RF Cafe Software
About RF Cafe
1996 - 2016
BSEE - KB3UON
RF Cafe began life in 1996 as "RF Tools" in an AOL screen name web space totaling 2 MB. Its primary purpose was to provide me with ready access to commonly needed formulas and reference material while performing my work as an RF system and circuit design engineer. The Internet was still largely an unknown entity at the time and not much was available in the form of WYSIWYG ...
All trademarks, copyrights, patents, and other rights of ownership to images and text used on the RF Cafe website are hereby acknowledged.
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These original Kirt's Cogitations™ may be reproduced (no more than 5, please) provided proper credit is given to me, Kirt Blattenberger.
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Cog·i·ta·tion [koj-i-tey'-shun] – noun: Concerted thought or
reflection; meditation; contemplation.
Kirt [kert] – proper noun: RF Cafe webmaster.
Let it hereby be known that I claim copyright and trademark rights for the following terms, in both their hyphenated and unhyphenated forms:
- zepto®™ (ala the Apple™ nano™)
There are others, of course, but I do not want to appear greedy and overreaching. You can claim the others. Why not "atto...?" It has been taken. Read on.
Having spent my teen years in the 1970s, I remember well the emergence of everything "micro." By the time I was savvy enough to jump on some word and phrase claims, Bill G. had already formed Microsoft, micrometer calipers already filled the toolboxes of machinists, and microbiology was already being taught in colleges. A few months after my 13th birthday, Intel secured its patent (#3,821,715) on the world's first commercial microprocessor (4004). Micro-something mot du jours appeared at every turn..
The world was fairly content with things micro for a couple decades, but Moore's Law forged ahead and by the 1990s, we entered the nano era. Sub-micron (i.e., nano) IC geometries were becoming the norm as one-million-transistor processors were announced. Nanotechnology was the popular buzz phrase used for luring investors to underwrite thousands of newly formed companies that promised to revolutionize our civilization. They delivered on the promise.
Almost daily I post headlines of the latest breakthrough in nanothis and nanothat. Nanomachines are enabling surgery and drug delivery at the cellular level and allow accelerometers to be constructed capable of detecting gravitational forces between grains of sand. Carbon nanotubes have been fashioned into everything from high-capacity, rapid-charge battery cells to super-conducting substrates, to bullet-stopping body and equipment armor. Carbon nanotube cable is being studied as the breakthrough technology that could actually make the space elevator concept a reality. It is amazing to witness the speed at which the frontiers are advancing.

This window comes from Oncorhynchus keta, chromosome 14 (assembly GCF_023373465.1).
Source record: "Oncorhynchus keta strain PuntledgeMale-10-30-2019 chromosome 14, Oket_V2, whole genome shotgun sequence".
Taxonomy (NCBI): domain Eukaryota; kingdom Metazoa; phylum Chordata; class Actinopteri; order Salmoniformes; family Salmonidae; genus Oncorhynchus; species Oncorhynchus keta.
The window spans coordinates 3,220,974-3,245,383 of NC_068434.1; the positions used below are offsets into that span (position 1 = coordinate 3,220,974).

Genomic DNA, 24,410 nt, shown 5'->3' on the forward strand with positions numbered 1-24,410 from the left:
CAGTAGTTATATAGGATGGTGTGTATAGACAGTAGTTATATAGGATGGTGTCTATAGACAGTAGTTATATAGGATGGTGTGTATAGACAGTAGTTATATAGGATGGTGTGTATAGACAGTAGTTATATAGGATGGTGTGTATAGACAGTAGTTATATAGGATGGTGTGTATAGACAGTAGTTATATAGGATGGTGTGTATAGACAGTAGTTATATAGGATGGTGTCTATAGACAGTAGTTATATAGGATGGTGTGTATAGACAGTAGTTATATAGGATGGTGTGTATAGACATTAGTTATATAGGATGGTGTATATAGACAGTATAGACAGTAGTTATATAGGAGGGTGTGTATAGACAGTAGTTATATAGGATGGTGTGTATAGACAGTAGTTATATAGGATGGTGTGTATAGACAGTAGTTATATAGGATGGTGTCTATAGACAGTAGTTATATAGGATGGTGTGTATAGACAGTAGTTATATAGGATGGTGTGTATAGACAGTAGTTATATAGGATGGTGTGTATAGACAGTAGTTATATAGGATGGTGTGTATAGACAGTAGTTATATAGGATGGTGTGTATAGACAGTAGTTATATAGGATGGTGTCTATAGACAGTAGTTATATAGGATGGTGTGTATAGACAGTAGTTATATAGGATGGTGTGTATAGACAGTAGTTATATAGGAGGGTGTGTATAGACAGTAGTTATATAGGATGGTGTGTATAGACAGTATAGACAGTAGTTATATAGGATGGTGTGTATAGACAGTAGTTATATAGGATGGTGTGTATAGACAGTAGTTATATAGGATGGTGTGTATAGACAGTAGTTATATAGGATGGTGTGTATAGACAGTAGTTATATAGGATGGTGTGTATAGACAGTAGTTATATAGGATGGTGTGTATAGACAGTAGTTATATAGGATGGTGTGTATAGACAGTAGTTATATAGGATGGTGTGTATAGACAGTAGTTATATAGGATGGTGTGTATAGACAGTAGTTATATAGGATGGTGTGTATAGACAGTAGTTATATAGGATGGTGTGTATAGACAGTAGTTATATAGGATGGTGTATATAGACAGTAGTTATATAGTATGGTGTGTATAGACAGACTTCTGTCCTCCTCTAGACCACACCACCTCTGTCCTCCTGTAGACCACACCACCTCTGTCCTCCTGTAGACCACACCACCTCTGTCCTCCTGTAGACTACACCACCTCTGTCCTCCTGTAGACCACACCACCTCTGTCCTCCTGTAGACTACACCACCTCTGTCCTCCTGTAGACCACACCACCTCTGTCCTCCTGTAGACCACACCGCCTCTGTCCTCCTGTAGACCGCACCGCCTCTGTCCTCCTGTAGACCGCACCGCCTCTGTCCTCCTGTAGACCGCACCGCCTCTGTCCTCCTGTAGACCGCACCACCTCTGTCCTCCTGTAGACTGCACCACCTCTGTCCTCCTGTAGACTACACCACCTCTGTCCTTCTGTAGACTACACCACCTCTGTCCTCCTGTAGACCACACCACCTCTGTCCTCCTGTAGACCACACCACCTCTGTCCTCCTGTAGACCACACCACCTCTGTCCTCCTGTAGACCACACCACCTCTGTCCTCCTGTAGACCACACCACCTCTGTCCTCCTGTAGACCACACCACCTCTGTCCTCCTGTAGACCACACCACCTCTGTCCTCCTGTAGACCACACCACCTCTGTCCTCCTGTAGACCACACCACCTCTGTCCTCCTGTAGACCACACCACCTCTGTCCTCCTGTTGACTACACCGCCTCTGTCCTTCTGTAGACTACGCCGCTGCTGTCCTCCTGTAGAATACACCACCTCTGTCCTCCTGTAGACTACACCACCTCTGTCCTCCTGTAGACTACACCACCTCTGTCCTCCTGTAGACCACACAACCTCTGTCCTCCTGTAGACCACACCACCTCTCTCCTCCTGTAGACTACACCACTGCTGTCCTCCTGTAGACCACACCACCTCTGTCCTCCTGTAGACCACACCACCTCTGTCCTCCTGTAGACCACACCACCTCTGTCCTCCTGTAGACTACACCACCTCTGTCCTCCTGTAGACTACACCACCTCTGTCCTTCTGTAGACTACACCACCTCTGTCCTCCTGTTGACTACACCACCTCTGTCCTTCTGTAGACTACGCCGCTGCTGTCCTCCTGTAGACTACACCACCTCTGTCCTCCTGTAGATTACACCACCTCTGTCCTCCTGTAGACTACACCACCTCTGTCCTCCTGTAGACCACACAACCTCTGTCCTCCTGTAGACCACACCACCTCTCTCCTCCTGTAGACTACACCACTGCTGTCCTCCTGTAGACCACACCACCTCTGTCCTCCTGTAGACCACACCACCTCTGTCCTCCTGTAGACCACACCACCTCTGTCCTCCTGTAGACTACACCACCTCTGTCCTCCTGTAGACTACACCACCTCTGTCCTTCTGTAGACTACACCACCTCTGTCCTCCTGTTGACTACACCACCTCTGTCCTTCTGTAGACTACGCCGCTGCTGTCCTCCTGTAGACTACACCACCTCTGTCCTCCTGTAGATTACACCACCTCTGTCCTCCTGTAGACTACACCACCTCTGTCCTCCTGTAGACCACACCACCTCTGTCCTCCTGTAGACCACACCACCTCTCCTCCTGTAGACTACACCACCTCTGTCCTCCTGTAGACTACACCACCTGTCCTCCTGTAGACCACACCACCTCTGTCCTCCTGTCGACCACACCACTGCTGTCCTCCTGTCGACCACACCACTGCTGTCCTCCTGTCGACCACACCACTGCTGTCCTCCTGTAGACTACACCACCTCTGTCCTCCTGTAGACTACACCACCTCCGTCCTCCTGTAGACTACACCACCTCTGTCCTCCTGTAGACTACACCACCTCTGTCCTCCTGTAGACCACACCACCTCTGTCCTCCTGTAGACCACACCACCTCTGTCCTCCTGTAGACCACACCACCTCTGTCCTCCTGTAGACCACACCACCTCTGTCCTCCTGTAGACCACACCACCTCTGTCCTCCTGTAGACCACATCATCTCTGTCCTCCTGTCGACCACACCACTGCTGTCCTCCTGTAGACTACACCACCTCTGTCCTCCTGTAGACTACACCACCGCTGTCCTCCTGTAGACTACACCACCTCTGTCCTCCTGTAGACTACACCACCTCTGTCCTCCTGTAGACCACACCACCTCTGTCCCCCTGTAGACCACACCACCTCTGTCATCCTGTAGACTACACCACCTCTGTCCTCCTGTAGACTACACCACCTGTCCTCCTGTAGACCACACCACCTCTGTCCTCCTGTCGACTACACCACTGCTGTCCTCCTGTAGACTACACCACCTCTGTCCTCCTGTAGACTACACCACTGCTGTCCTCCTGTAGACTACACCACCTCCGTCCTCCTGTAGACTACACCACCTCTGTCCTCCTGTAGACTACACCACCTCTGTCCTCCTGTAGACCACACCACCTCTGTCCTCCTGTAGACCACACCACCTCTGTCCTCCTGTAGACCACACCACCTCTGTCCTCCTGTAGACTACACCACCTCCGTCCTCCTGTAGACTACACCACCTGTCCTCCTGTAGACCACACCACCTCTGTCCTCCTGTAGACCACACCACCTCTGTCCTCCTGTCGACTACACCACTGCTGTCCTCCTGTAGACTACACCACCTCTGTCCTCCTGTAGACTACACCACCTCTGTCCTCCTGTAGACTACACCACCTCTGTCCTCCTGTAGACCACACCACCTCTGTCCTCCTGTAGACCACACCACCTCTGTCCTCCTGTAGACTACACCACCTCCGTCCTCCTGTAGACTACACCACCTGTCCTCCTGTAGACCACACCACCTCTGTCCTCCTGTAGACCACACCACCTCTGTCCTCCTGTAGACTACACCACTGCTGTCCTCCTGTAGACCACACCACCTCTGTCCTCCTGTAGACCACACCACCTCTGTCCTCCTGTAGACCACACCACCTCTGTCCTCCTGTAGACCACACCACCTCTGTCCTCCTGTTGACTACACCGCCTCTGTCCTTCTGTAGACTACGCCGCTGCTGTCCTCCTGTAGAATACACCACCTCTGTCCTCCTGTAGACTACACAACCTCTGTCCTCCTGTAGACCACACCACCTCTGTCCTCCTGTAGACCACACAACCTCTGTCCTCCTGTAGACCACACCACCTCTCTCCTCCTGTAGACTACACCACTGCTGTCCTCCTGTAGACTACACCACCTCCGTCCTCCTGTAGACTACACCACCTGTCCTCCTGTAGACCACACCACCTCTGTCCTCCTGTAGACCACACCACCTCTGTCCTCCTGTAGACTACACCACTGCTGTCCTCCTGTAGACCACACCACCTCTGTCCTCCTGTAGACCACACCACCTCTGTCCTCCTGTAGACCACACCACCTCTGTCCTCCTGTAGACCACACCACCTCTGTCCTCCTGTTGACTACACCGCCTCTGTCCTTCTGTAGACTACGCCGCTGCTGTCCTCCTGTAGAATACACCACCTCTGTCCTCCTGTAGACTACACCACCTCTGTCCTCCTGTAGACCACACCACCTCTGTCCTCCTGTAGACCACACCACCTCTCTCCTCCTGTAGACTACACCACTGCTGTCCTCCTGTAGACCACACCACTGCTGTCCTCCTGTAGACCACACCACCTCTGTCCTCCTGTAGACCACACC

Originally, I was going to lay claim to attothis and attothat, but as you might imagine there has already been some push into the atto arena. A Google search on atto technology showed that someone beat me to the name. Atto electronics must also be out there already. I want rights to the entire realm of a numerical prefix. So, I moved on to the next step down. Nobody has zeptoanything yet†... except now I do. Thanks to services like Archive.org's Wayback Machine™, there will be a permanent record of my legal right to the names preserved in perpetuity should the need for proof arise in a court case.
How small is zepto? Here is a list of some common numerical prefixes:
Of course everything is relative, so an attotexasecond is still a second, which is not a very impressive amount of time. A femtoparsec is about 31 meters in length. A zeptomole will get you 602 carbon 12 atoms. In contemporary terms, a picoUSBailoutPackage is around four bucks... don't spend it all in one place.
Seriously, though, let us consider a few practical examples. A DNA double helix is about 2 nanometers across, whereas the wavelength of visible light ranges from about 380 to 750 nm. That, of course, means you cannot see DNA without the help of x-ray imaging, which runs down into the 0.01 nanometer realm. The gate width for one of Intel's newest microprocessors is around 45 nanometers. Hydrogen has a Bohr radius of 53 picometers; lead's Bohr radius is 154 pm. Fingernails grow at a rate of around 100 micrometers per day.
Some people say that the widespread acceptance and embracing of Gordon Moore's "Law," first introduced in 1965 (see original graph at right), has been a motivational force to help assure that it has been perpetuated for more than 40 years. Moore's Law predicts a doubling of densities every two years, which has equated to shrinking gate sizes.
Pn = P0 x 2n
Getting to the zeptometer gate width realm from the current nanometer gate width realm means a shrinkage factor of 1012. Since log2 (1012) = 240, that means it will take 20 more years. Sure, it might be thought impossible today because of physics limitation, but science absolutes change all the time. I might still be around by then to capitalize on my zeptoeverything claim - not a bad retirement plan even at 70 years old.
By the way, for the sake of my posterity, since it will be long past my days on this Earth, I also claim subplanckscale®™, subplanckelectronics®™, subplancktube®™, and subplanck®™ as a generic prefix for everything. Yeah, yeah, I know you are thinking that the Planck length is theoretically the shortest possible length, but remember what I just said about absolutes. The only universal constant is change.
† There is a zepto.com already, but I'm camping on the domain name to snatch it when it expires.